Comics are nothing if not needlessly confusing at times, and by the early 1970s, Superman wasn’t quite the sales force he used to be. In need of some fresh blood, DC turned to an unlikely source for help: Fawcett. The company had reemerged in the late 1960s as the publisher of Dennis the Menace comics, but its hands were tied when the superhero business revived since it was legally forbidden from producing new Captain Marvel books. So they did the next best thing by agreeing to license the character and his supporting cast to DC in 1973.


Now the world’s two biggest publishers both had high-profile characters named Captain Marvel. But there was a catch: Since Marvel owned the rights to the name, DC couldn’t call its new Captain Marvel comic Captain Marvel. Instead, all of his comics went by the title Shazam, as did the character’s live-action TV revival in the mid-1970s. Oddly enough, the name of the character himself was still—wait for it—Captain Marvel. So DC could retain the character’s name in the stories but couldn’t slap it onto book covers or TV shows. Only Marvel could monetize the name Captain Marvel.

Right after Captain Marvel’s first DC book launched in 1973, there was an immediate hiccup. The full title of the series was the slightly antagonistic Shazam: The Original Captain Marvel. That lasted all of 14 issues before a cease and desist order from Marvel turned the series into Shazam: The World’s Mightiest Mortal. Marvel, on the other hand, found itself in the position to keep its trademark by continuously pumping out more books with Captain Marvel on the cover, which is why the company’s history is littered with reboots and new versions of the character turning up every two years or so.

By the 1990s, DC had outright purchased its Captain Marvel from Fawcett, but it could barely promote him. There are only so many times you can put Shazam on a comic cover but refer to him as Captain Marvel on the inside without confusing your readers. So in 2012, DC and writer Geoff Johns decided to end the decades of confusion and simply rename the character Shazam, because, as John said, “everybody thinks he's called Shazam already.”

In 2019, these two characters that are seemingly forever linked will have another shared milestone when they both make their big screen debuts. Marvel’s Captain Marvel will hit theaters on March 8, 2019, with Brie Larson playing the Carol Danvers version of the character. And after nearly 80 years of switching publishers, changing names, and lengthy legal battles, Zachary Levi will play the title role in Shazam! a month later on April 5.

Evening Standard/Getty Images
8 Actors Who've Played Batman (and What Fans Had to Say About Them)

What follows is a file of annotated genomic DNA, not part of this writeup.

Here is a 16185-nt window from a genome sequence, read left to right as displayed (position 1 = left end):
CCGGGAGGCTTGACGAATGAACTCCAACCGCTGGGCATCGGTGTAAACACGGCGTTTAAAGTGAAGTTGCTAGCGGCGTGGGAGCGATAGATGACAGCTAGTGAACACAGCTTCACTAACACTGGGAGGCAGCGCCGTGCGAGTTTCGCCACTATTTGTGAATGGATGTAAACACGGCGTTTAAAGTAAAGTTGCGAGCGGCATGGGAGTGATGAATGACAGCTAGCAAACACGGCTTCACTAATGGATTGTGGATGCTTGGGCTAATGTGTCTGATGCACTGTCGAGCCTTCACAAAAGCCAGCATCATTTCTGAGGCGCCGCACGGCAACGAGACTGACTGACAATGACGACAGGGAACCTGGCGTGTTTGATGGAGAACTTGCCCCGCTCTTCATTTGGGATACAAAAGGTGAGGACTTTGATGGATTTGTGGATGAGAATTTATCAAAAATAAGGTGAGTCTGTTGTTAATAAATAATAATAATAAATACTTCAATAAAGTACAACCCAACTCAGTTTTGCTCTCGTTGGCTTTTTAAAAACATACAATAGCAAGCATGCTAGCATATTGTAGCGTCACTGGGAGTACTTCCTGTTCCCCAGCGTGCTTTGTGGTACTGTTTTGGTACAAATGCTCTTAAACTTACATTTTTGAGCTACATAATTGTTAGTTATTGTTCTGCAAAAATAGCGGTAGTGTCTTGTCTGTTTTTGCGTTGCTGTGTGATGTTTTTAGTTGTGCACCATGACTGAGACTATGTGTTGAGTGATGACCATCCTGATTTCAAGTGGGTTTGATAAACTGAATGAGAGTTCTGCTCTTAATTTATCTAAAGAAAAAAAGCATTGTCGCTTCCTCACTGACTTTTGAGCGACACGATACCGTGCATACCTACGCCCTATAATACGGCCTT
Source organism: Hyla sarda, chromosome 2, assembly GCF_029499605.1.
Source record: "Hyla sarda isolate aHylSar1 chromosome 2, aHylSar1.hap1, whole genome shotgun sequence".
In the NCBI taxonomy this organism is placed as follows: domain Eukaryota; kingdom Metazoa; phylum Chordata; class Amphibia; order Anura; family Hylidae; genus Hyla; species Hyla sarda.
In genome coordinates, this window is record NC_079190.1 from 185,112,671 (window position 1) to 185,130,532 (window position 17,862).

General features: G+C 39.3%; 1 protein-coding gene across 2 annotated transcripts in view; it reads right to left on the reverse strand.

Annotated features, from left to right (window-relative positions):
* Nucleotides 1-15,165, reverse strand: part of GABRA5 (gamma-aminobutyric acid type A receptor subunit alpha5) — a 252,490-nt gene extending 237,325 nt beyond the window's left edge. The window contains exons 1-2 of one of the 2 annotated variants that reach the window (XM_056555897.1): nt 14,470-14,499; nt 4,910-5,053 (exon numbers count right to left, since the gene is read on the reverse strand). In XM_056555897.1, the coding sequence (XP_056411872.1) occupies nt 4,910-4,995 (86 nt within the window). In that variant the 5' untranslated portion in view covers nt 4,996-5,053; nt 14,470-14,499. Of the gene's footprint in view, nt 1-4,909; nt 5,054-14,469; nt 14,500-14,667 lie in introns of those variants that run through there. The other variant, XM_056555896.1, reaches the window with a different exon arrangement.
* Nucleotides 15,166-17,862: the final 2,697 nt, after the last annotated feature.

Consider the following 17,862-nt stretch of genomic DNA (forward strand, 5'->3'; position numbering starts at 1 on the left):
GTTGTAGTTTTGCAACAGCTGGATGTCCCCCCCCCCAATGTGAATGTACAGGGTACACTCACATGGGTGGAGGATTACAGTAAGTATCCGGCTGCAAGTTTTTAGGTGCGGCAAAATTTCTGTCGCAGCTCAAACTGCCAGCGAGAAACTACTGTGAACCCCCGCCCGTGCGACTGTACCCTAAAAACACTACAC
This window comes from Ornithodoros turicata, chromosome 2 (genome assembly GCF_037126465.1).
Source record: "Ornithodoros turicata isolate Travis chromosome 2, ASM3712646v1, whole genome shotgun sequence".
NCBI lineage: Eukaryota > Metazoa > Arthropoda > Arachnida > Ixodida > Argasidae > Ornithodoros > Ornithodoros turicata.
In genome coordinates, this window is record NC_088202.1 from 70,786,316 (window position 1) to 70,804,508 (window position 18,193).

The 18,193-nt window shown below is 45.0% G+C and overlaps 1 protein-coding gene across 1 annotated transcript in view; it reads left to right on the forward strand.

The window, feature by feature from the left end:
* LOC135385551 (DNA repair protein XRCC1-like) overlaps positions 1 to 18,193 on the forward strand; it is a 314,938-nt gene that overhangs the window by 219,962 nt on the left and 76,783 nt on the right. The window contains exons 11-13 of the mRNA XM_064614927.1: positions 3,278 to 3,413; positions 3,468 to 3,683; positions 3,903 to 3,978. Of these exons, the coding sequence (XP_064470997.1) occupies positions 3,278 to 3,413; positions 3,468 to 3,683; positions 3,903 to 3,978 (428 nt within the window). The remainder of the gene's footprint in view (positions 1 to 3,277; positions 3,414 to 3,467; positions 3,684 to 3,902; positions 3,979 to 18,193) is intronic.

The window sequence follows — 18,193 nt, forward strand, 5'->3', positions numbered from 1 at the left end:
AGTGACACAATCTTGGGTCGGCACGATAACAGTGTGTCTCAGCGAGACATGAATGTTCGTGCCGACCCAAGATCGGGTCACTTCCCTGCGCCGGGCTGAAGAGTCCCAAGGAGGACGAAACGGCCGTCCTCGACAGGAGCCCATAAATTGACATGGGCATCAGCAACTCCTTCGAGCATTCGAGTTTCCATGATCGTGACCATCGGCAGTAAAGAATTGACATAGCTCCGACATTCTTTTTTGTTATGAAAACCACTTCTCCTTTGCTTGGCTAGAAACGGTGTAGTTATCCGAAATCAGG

Evening Standard/Getty Images
Evening Standard/Getty Images

Batman is one of the most beloved superheroes of all time, which has made playing him a difficult task for more than one actor. (Playing characters with rabid fan bases can be a double-edged sword.) Here, take a look back at eight actors who've donned the Batsuit—and how fans and critics reacted to their performances.


Lewis Wilson as Batman
Columbia Pictures

Lewis Wilson was the youngest person to play Batman. He appeared in the 15-part 1943 Columbia serial. Critics complained about everything from his weight to his accent.


Robert Lowery took over the role in the 1949 follow-up serial, Batman And Robin. He was a forgettable actor in this role.


Adam West at 'Batman'
Evening Standard/Getty Images

West played the Caped Crusader from 1966 through 1968 in the Batman television series in addition to a film spin-off. Fans were torn: Either they loved his campy portrayal or hated it.


Michael Keaton's casting in the 1989 Tim Burton Batman film caused such controversy that 50,000 protest letters were sent to Warner Brothers’s offices.


Val Kilmer in 'Batman Forever' (1995)
Warner BRos.

Val Kilmer put on the suit in 1995 and received mixed reviews. Director Joel Schumacher called the actor “childish and impossible."


It's safe to assume Clooney regrets his decision to star in Batman & Robin. It was the worst box-office performer of the modern Batman movies and Clooney once joked that he killed the series.


© TM & DC Comics/Warner Bros. Entertainment Inc.

Though Christian Bale is largely favored as the best actor to play the Dark Knight, he was not without criticism. NPR’s David Edelstein described his husky voice as “a voice that's deeper and hammier than ever.”


Most recently: Fans immediately took to the internet to decry the decision to cast Ben Affleck as Batman in Batman v Superman: Dawn of Justice (2016), recalling his previous roles in the poor-performing Gigli and Daredevil.